The Cleanest Games Ever

The Cleanest Games Ever

This year, I am watching the Olympic Games on television in the United States for the first time since the 1988 Seoul Olympic Games. It has been my singular honor to have been selected to be an arbitrator on the ad hoc Division of the Court of Arbitration for Sport at the last four Olympic Games. Serving on the Division is such a desirable gig among the CAS arbitrators that it is now someone else’s turn … so I have a new perspective from which to watch. I still enjoy my role as a CAS arbitrator and am thus an avid watcher of the Division’s activities. And of course, I am always looking at the Games from my sports business perspective.

The Games have as anticipated been a huge success, both for host Beijing and the athletes. The athletes of the world deserve a quality platform on which to perform their fantastic feats and to showcase all of their hard work. I do very much miss being there on site to share in the palpable energy of all the fans and the athletes. It just does not come across on TV. I believe if one could bottle the atoms in the air during Opening Ceremonies, for example, the bottle would contain love and pure joy. That is what we miss when watching on TV. Being in an Olympic city is just a joyful experience. I gather that as usual the Beijing businesses thought the Games would be a bonanza but this is always an exaggerated view of the potential and that bubble seems to have burst with hotels at low occupancy and retailers not selling all their excess goods. The venues seem to have also expected higher occupancy – perhaps the difficulty in getting visas (hotel reservations had to be demonstrated before a visa could be obtained) contributed to all of this, but it is a classic scenario in an Olympic host city.

The controversies have been few and, even more surprising after Jacques Rogge predicted 40 positive doping tests, so far I have only seen 4 reported. Maybe that rhetoric worked its magic or all those pre-Games withdrawals took care of the anticipated positives. We can expect these Games to be the cleanest ever.

Reading the press during past Games, it sounded like the CAS ad hoc Division’s work revolved mainly around doping cases, but that is not the case. The appeals of positive doping results tend to come after the Games are over. The majority of the cases appealed to the Division are ‘eligibility’ cases which are those appeals filed by athletes seeking to participate after some perceived error in the selection process. This is where the Division is at its most effective because of the ability to hear a case and resolve it quickly, before the competition. I actually heard an eligibility case before the Games as an arbitrator for the American Arbitration Association, involving the women’s 10 meter platform synchro U.S. Olympic team.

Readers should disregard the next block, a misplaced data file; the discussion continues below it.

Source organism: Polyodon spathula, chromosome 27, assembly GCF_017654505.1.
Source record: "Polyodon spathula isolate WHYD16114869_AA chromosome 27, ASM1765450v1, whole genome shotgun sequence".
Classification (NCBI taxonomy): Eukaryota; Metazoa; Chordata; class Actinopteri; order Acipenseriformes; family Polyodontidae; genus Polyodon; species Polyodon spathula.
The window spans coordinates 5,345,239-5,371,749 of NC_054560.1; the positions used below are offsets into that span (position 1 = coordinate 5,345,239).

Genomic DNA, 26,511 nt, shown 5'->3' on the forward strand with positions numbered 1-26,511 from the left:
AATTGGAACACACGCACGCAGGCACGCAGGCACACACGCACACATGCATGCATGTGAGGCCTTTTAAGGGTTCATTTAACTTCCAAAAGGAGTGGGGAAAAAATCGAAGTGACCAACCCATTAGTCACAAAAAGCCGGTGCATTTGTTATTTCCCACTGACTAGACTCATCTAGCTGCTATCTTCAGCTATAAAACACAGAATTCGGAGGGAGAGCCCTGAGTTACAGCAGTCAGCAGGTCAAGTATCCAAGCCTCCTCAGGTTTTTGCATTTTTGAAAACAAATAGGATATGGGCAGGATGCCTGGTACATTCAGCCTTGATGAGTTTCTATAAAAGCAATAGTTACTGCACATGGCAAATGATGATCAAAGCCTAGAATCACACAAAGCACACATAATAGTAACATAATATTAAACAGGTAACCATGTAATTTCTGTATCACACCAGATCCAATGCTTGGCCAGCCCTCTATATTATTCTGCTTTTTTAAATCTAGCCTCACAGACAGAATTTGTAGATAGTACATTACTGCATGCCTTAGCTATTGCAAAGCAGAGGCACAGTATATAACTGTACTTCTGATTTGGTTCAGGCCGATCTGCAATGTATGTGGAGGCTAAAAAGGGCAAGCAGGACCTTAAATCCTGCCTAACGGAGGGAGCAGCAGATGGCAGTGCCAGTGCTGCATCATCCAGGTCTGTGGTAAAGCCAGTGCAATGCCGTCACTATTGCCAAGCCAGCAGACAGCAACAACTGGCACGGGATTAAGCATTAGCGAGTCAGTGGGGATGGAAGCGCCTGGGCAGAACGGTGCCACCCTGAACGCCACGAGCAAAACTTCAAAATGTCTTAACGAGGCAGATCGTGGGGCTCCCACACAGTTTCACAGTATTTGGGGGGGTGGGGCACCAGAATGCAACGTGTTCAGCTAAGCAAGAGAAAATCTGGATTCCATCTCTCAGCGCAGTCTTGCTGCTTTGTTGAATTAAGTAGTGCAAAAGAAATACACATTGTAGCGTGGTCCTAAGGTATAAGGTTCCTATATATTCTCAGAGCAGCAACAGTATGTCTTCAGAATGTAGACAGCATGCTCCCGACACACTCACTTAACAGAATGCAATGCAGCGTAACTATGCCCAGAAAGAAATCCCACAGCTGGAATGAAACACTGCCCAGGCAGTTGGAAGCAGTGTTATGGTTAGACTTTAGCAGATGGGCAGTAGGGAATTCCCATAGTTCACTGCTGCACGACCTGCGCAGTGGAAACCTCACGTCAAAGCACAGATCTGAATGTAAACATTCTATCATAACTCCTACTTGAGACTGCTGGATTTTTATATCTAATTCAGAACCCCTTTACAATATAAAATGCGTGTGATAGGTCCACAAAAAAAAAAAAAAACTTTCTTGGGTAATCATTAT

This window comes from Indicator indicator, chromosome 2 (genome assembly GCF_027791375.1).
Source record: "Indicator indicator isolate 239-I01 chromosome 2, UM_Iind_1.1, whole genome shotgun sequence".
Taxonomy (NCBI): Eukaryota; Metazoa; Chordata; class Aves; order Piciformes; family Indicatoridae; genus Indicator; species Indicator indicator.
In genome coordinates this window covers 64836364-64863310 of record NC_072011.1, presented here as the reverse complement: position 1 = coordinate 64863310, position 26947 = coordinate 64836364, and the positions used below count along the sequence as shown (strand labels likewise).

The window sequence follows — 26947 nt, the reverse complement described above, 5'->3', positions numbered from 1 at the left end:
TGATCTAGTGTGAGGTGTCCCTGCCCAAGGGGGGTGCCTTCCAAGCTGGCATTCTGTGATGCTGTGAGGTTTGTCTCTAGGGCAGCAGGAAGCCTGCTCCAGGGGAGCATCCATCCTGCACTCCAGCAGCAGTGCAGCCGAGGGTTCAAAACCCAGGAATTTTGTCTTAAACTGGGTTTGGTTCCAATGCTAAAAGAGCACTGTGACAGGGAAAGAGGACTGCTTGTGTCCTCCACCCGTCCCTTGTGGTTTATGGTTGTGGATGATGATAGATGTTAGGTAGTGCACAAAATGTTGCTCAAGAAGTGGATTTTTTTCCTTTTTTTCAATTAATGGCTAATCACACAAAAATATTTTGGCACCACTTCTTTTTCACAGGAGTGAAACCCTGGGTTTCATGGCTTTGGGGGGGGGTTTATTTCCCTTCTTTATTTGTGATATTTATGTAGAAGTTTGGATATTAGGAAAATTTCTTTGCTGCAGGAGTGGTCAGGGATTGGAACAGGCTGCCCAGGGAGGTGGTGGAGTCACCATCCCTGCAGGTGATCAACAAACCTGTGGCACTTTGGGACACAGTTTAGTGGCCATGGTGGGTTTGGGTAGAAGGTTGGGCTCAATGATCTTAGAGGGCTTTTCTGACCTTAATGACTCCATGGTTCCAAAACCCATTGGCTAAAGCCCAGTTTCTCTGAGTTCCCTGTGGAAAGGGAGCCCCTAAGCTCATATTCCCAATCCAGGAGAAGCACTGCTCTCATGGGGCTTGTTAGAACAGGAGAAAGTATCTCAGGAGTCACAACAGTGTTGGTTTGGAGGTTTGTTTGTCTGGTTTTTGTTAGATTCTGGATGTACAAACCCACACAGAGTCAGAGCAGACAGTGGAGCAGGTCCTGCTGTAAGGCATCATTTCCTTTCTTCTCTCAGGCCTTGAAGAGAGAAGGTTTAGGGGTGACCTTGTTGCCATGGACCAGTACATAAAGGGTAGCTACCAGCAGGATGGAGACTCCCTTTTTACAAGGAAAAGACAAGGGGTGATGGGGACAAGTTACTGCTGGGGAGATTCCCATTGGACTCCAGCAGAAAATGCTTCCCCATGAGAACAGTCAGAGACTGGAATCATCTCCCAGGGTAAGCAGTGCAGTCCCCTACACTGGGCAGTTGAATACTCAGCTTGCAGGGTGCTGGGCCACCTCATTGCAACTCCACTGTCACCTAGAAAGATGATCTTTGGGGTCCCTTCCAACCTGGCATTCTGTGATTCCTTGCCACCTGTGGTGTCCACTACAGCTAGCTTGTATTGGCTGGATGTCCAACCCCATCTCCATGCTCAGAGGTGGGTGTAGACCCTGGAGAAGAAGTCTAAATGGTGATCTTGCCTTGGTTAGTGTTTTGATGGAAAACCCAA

To date, the CAS ad hoc Division has received 8 appeals, with 6 of them being eligibility cases and 2 involving appeals of decisions made on the ‘field of play’. The Division will not act as ‘instant replay’ though it will review any legal errors which may have been made in the context of a competition (i.e. on the ‘field of play’). As an example, Ara Abrahamian, the Swedish wrestler who rejected his medal because of a claimed judging error, appealed that judging to the Division, but did not appeal the IOC’s withdrawal of his medal. Other than that case, my colleagues on the Division so far have not been asked to hear a highly reported case yet these Games, but there is still time! The gymnastics age controversy seems to be brewing but the Division will close on Sunday, so there is very little time left. Under the Olympic Charter, the Division would have jurisdiction over that issue if it is appealed on the occasion of the Olympic Games. I do wonder what possible reasons there could be for not filing an appeal.

Since I have been getting lots of questions on this, here is the detail on the recourse for the Chinese Gymnastics dispute: An appeal will have jurisdiction with CAS if it is based on some sort of legal non-compliance with an International Federation’s (such as the International Gymnastics Federation) rules and the IF’s rules provide for appeal to the CAS. I am not sure about the Gymnastics IF’s rules, but normally, the IF’s rules provide for review of its decisions by its own judicial committee, with the exception of anti-doping doping rule violations (i.e. disciplinary decisions) which are subject to appeal to CAS. Each International Federation establishes the eligibility criteria for their sport. Any affected party (a National Olympic Committee on behalf of its athletes) could appeal to the ad hoc Division if there was a dispute about an IF decision which arises on the occasion of the Olympic Games. The CAS rules for the Olympic Games provide that any dispute that arises “on the occasion of the Olympic Games” can be submitted to the division, thus there would be jurisdiction if this is not a new dispute. In any event, an appeal could be lodged by the applicable National Olympic Committee and the ad hoc Division would determine its jurisdiction based on the facts presented. The IOC may make a decision to overturn the IF’s apparent decision that the Chinese gymnasts’ passports are accurate evidence of their ages. That IOC decision would then be subject to appeal to CAS’ ad hoc division by any affected party (in this case, the Chinese NOC).

So, another Games has uplifted us and I am grateful for that.

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Asia-Pacific, Courts & Tribunals, Featured
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Antonio Rigozzi

Thank you Maidie for these insights.
With respect to the title of your posting, I am afraid that the BALCO investigation clearly established that there is no correlation between the number of positive tests and the cleanness of the sports…